"That the defendant, Samuel C. Greenhow, is the treasurer of the City of Richmond, in the State of Virginia, and that the laws of Virginia make it his duty to collect all taxes due to the State of Virginia by residents of said city on property situated and being in said city. That on the 3d day of May, 1883, the plaintiff was indebted to the said State of Virginia on account of the taxes so assessed upon his property as aforesaid for the year 1882, and that on said last-named date he tendered to the defendant, in payment of his said taxes, coupons cut from bonds issued by the State of Virginia, under the provisions of the act of the General Assembly of the State of Virginia, approved March 28, 1879, entitled `An Act to provide a plan of settlement of the public debt,' which coupons, together with a small amount of lawful money of the United States, tendered at the same time, amounted exactly to the sum so due by the plaintiff for taxes as aforesaid, and which coupons were due and past maturity, in payment of his said taxes so due as aforesaid. That by the terms of the act of the General Assembly under which said coupons were issued, the said coupons are receivable in payment of all taxes due to the State of Virginia, and that each of said coupons bore upon its face the contract of the State of Virginia that it should be received in payment of taxes due to said State. That the defendant refused to receive the said coupons and money in payment of the taxes so due by the plaintiff. That after said tender the said defendant unlawfully entered into and upon the plaintiff's premises and place of business and levied upon and seized the plaintiff's property and carried the same away to sell the same in payment of plaintiff's taxes. That plaintiff was always ready and willing to deliver to the defendant in payment of said taxes, up to the moment when the defendant so levied upon his said property, the said coupons and money, and he many times offered to do so, but the defendant always refused to receive the same. That the plaintiff has the right under the Constitution of the United States to pay his said taxes to the said defendant in the said coupons and money, and that this right is secured to him by the Constitution of the United States. That when the defendant refused to receive the said coupons and money in payment of the taxes so due as aforesaid by the plaintiff, he did so under color of and by the command of an act of the General Assembly of the State of Virginia, approved January 26, 1882, entitled `An Act to provide for the more efficient collection of the revenue, to support government, maintain the public schools, and to pay interest on the public debt,' which act forbids collectors of taxes due to said State to receive in payment thereof anything except gold, silver, United States treasury notes, and national bank currency; and that when he so levied upon the plaintiff's property he did so by virtue of and under the command of the 18th section of an act of the General Assembly of the State of Virginia, approved April 1, 1879, which act is chapter sixty of the laws published by authority of the General Assembly of the State of Virginia for the special session of 1879, and by virtue of and under the command of other statutes enacted by the General Assembly of the State of Virginia. That the said two last-mentioned acts of the General Assembly of the State of Virginia, and the other mentioned statutes of said State, commanding the defendant to levy so as aforesaid upon the property of the plaintiff, are repugnant to the Constitution of the United States, and are therefore void; that in refusing to receive the said coupons and money in payment of said taxes, and in levying on and seizing the plaintiff's property for said taxes, after the plaintiff had tendered the same in payment thereof, the defendant deprived the plaintiff of a right secured to him by the Constitution of the United States, under color of statutes enacted by the General Assembly of the State of Virginia, to the damage of the plaintiff two hundred dollars ($200), and therefore he brings this suit."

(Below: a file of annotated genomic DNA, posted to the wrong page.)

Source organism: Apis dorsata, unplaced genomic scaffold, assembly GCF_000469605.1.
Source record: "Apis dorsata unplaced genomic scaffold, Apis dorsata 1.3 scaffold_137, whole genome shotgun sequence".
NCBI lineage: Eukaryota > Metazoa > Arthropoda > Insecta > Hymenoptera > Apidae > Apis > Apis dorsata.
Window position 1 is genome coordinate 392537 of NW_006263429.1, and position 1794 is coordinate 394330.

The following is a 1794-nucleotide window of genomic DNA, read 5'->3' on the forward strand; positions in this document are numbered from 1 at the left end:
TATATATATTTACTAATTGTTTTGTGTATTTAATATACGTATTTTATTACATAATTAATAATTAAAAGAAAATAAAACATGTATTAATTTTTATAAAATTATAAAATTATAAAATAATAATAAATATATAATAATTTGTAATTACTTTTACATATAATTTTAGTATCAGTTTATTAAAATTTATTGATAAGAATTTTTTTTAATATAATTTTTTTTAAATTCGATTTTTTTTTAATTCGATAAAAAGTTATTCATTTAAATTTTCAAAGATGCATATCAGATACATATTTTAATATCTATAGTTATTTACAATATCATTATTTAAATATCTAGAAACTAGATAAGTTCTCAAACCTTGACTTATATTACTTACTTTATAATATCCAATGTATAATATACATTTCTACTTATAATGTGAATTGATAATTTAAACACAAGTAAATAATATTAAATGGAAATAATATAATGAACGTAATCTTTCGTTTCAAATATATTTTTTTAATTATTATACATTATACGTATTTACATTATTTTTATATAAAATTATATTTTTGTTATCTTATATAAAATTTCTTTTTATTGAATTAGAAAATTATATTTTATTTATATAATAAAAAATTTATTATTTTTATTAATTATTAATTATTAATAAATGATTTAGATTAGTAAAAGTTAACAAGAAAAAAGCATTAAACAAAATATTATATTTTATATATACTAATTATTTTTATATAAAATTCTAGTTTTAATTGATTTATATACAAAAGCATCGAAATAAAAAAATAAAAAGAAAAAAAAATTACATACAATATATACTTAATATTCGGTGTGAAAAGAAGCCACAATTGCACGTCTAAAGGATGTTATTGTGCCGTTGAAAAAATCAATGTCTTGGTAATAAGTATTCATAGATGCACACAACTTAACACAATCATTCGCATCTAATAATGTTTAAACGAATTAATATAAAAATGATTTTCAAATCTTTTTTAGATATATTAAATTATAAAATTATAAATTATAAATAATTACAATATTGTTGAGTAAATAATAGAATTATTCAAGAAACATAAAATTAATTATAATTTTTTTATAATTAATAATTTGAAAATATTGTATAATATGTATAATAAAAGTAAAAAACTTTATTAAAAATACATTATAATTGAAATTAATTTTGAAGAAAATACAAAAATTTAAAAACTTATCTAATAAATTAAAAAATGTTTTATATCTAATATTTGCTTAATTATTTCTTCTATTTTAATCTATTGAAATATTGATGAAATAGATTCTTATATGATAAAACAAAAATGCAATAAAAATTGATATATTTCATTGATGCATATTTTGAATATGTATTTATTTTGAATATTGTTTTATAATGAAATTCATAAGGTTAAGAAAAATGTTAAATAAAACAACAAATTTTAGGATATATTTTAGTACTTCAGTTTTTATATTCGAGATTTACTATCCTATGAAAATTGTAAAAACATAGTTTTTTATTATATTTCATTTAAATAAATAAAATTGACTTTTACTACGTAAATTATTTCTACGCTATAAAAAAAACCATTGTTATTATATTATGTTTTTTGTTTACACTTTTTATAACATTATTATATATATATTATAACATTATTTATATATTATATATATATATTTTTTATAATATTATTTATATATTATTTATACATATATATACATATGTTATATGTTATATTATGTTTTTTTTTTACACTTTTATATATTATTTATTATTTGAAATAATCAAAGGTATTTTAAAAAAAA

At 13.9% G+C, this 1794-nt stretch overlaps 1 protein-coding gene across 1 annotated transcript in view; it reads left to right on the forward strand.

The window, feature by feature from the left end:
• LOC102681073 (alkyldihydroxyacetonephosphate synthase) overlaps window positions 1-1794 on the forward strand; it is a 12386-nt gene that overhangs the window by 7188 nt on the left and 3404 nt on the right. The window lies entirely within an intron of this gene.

To this declaration a general demurrer was filed and sustained, and judgment rendered accordingly for the defendant. To reverse that judgment the present writ of error is prosecuted.